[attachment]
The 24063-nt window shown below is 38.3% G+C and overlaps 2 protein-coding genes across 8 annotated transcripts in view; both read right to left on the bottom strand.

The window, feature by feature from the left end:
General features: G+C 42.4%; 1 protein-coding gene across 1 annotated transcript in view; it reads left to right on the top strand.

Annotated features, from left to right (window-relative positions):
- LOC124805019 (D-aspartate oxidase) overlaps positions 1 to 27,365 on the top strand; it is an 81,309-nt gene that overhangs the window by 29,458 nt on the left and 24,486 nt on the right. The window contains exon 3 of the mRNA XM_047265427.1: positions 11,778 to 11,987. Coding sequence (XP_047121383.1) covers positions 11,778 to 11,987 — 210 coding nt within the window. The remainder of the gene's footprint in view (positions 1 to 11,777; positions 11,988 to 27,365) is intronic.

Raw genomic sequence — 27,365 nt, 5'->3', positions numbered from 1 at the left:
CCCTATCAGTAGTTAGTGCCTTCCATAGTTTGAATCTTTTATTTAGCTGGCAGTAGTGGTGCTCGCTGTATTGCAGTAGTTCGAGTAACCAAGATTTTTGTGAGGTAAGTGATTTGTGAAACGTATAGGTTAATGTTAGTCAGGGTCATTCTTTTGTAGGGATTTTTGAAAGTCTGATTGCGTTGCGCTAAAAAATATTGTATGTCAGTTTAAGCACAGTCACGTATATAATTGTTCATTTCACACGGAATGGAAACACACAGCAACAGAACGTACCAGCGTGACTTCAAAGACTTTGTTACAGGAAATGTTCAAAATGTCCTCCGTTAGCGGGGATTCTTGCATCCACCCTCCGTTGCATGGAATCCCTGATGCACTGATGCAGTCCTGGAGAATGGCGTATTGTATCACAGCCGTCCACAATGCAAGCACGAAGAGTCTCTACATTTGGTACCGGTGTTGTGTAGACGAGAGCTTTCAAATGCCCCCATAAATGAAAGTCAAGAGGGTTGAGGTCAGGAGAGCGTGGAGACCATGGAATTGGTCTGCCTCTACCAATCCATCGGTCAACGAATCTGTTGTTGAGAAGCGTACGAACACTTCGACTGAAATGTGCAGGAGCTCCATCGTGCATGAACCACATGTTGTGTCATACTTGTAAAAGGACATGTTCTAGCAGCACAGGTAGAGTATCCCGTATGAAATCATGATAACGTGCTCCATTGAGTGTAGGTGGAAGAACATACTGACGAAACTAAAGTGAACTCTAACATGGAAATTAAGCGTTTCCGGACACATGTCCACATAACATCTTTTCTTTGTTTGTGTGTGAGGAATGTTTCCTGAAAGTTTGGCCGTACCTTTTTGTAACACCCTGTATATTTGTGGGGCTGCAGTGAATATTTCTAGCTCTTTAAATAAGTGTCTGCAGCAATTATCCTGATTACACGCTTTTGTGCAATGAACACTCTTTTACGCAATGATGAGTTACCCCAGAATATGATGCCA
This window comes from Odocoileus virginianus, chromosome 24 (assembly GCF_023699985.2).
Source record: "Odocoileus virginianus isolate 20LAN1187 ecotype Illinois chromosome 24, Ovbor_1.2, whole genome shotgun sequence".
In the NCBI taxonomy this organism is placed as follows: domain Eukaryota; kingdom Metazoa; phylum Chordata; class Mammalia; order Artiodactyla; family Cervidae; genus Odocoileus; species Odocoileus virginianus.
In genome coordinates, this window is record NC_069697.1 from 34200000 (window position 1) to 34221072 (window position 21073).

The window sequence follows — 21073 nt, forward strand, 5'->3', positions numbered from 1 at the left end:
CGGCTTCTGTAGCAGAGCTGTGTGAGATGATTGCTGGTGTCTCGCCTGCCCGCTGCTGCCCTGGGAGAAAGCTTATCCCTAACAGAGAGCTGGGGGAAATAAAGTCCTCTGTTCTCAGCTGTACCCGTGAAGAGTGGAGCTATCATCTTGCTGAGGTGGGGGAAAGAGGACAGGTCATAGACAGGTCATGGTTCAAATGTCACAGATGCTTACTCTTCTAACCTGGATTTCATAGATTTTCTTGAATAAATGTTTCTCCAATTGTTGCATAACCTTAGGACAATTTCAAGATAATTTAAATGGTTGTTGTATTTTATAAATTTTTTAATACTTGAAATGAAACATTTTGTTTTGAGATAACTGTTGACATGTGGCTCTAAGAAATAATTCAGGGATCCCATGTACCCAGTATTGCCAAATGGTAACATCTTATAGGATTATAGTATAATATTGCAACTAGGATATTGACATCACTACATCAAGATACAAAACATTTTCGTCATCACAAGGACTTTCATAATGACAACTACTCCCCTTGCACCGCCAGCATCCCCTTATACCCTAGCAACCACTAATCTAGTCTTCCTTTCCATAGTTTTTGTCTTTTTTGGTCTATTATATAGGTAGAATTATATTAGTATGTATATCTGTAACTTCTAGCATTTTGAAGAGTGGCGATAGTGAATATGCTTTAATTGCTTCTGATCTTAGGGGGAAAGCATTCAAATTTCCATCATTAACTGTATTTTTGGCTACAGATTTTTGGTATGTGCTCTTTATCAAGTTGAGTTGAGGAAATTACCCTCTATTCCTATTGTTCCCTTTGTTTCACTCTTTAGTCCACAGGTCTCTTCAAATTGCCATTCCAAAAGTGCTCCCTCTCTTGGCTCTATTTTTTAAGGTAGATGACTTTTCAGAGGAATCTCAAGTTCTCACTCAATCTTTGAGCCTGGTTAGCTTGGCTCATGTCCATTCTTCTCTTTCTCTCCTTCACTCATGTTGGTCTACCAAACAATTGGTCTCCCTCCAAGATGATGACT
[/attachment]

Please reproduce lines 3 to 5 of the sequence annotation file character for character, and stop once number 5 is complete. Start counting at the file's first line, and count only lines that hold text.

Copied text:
General features: G+C 42.4%; 1 protein-coding gene across 1 annotated transcript in view; it reads left to right on the top strand.

Annotated features, from left to right (window-relative positions):
- LOC124805019 (D-aspartate oxidase) overlaps positions 1 to 27,365 on the top strand; it is an 81,309-nt gene that overhangs the window by 29,458 nt on the left and 24,486 nt on the right. The window contains exon 3 of the mRNA XM_047265427.1: positions 11,778 to 11,987. Coding sequence (XP_047121383.1) covers positions 11,778 to 11,987 — 210 coding nt within the window. The remainder of the gene's footprint in view (positions 1 to 11,777; positions 11,988 to 27,365) is intronic.